Tank fire resulted in fire at Sikh archives where other treasures were also kept.  Colonel Goraya was aware of the importance of securing this Sikh heritage but not sure about troops operating against the militants.  There was only one Sikh regiment in Amritsar; 2 Sikh Light Infantry (SLI) commanded by Lieutenant Colonel D. D. Singh.  Goraya called the commanding officer and arranged for a ten man guard of 2 SLI under the command of a Naib Subedar to guard the Sikh treasures.  Goraya’s concern was not unfounded as later it was discovered that some men of 26 Madras were engaged in looting.  Later, Major General Jamwal made sure that all items returned. 
Hostel complex around lungar hall had hundreds of rooms.  9 Kumaon and two companies of 15 Kumaon were assigned the task of clearing hostel complex.   Major H. K. Palta; a company commander of 9 Kumaon escorted Akali leaders from Guru Ram Das Sarai to a MES bungalow. 
Later, 10 Dogra relieved 9 Kumaon and continued the mopping up operation.  In an unfortunate incident 10 Dogra’s medical officer Dr. Captain Rampal was snatched by militants while attending to injured soldiers.  10 Dogra tried a rescue mission but Rampal was killed by militants.  In the phase III of the operation, 19 Mahrata Light Infantry (MLI) commanded by Officiating Commanding Officer Major Jagjit Singh (he was later arrested and tried by court martial for hiding weapons) arrested militants at Damdami Taksal without violence.  10 Assam commanded by Lieutenant Colonel S. K. Sharma arrested militants from a Gurdwara in Talwandi without any bloodshed.
The exact number of causalities is controversial.  Army suffered significant casualties due to frontal assault and well placed defenses of militants in the buildings creating ‘kill zones’.  Security forces suffered eight three killed including four officers, four Junior Commissioned Officers (JCOs) and seventy five other ranks.  Two hundred and forty eight were wounded including thirteen officers, sixteen JCOs and two hundred and nineteen other ranks.  10 Guards suffered nineteen killed and fifty three wounded, 1 Para seventeen killed and thirty one wounded, 26 Madras fourteen killed and forty nine wounded and 15 Kumaon seven killed and twenty three wounded.  The exact number of Sikhs both militants and civilians killed in the operation is hotly debated.  Indian government claimed that four hundred and ninety two were killed including thirty women and five children and eighty six wounded.  Sikhs claim that thousands were killed.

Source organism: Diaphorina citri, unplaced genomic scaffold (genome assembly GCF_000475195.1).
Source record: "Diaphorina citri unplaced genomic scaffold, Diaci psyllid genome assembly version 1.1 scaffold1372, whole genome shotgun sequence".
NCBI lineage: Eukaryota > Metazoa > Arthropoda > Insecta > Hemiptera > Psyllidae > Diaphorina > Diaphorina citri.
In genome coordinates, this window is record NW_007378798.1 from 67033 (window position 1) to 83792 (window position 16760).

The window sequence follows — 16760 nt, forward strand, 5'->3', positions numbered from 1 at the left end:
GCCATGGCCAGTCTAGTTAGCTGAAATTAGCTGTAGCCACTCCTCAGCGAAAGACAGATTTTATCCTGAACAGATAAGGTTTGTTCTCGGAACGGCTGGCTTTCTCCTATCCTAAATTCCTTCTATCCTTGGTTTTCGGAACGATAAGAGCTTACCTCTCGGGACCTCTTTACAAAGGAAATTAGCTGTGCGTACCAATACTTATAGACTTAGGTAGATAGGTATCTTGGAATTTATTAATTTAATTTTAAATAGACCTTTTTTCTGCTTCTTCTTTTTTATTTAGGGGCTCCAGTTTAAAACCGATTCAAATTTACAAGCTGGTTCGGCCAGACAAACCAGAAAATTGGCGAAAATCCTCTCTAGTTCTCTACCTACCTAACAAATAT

Militarily, there was poor planning and coordination at several levels.  Two main commanders on the spot; Brar and Jamwal were both from the same battalion 1 Mahrata Light Infantry but didn’t get along well.  Jamwal’s division was based in Amritsar and familiar with the operational area but he probably saw it as a slight that operation was assigned to 9 Division.  9 Division was chosen as government wanted a Sikh officer to lead the operation to avoid the allegation that Hindu soldiers were attacking the holiest place of Sikhs.  9 Division was not familiar with the operational area as there was no time for preparation, briefing or reconnaissance about a very difficult and unconventional task.  A delicate balance was needed where Sikh troops were not used for the fear that they may refuse to attack their holiest place but two Sikh officers; Brar and Dayal were put in the forefront.  In defense of Brar, he was not given the option of taking his time for planning and reconnaissance before launching the operation.